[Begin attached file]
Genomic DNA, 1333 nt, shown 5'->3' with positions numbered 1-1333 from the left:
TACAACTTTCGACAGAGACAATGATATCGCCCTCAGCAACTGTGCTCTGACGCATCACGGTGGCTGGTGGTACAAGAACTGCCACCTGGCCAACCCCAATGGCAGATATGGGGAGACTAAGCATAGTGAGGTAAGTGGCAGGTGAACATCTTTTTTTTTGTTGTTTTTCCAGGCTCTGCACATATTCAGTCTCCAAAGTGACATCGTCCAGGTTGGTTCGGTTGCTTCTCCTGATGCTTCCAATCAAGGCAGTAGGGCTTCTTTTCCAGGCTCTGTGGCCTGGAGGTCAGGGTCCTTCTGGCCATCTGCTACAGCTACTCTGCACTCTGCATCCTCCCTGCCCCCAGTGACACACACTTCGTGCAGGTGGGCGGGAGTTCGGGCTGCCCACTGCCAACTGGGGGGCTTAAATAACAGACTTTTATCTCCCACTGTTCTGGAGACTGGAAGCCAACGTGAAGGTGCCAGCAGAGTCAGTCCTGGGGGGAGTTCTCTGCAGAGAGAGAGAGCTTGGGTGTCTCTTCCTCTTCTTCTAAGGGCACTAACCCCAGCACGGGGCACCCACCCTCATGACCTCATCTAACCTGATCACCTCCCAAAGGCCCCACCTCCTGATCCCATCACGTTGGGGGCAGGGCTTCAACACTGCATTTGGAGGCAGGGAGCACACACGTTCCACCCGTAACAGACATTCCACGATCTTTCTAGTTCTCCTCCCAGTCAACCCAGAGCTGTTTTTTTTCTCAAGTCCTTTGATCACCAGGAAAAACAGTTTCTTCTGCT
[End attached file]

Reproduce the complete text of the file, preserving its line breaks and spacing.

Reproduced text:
Genomic DNA, 1333 nt, shown 5'->3' with positions numbered 1-1333 from the left:
TACAACTTTCGACAGAGACAATGATATCGCCCTCAGCAACTGTGCTCTGACGCATCACGGTGGCTGGTGGTACAAGAACTGCCACCTGGCCAACCCCAATGGCAGATATGGGGAGACTAAGCATAGTGAGGTAAGTGGCAGGTGAACATCTTTTTTTTTGTTGTTTTTCCAGGCTCTGCACATATTCAGTCTCCAAAGTGACATCGTCCAGGTTGGTTCGGTTGCTTCTCCTGATGCTTCCAATCAAGGCAGTAGGGCTTCTTTTCCAGGCTCTGTGGCCTGGAGGTCAGGGTCCTTCTGGCCATCTGCTACAGCTACTCTGCACTCTGCATCCTCCCTGCCCCCAGTGACACACACTTCGTGCAGGTGGGCGGGAGTTCGGGCTGCCCACTGCCAACTGGGGGGCTTAAATAACAGACTTTTATCTCCCACTGTTCTGGAGACTGGAAGCCAACGTGAAGGTGCCAGCAGAGTCAGTCCTGGGGGGAGTTCTCTGCAGAGAGAGAGAGCTTGGGTGTCTCTTCCTCTTCTTCTAAGGGCACTAACCCCAGCACGGGGCACCCACCCTCATGACCTCATCTAACCTGATCACCTCCCAAAGGCCCCACCTCCTGATCCCATCACGTTGGGGGCAGGGCTTCAACACTGCATTTGGAGGCAGGGAGCACACACGTTCCACCCGTAACAGACATTCCACGATCTTTCTAGTTCTCCTCCCAGTCAACCCAGAGCTGTTTTTTTTCTCAAGTCCTTTGATCACCAGGAAAAACAGTTTCTTCTGCT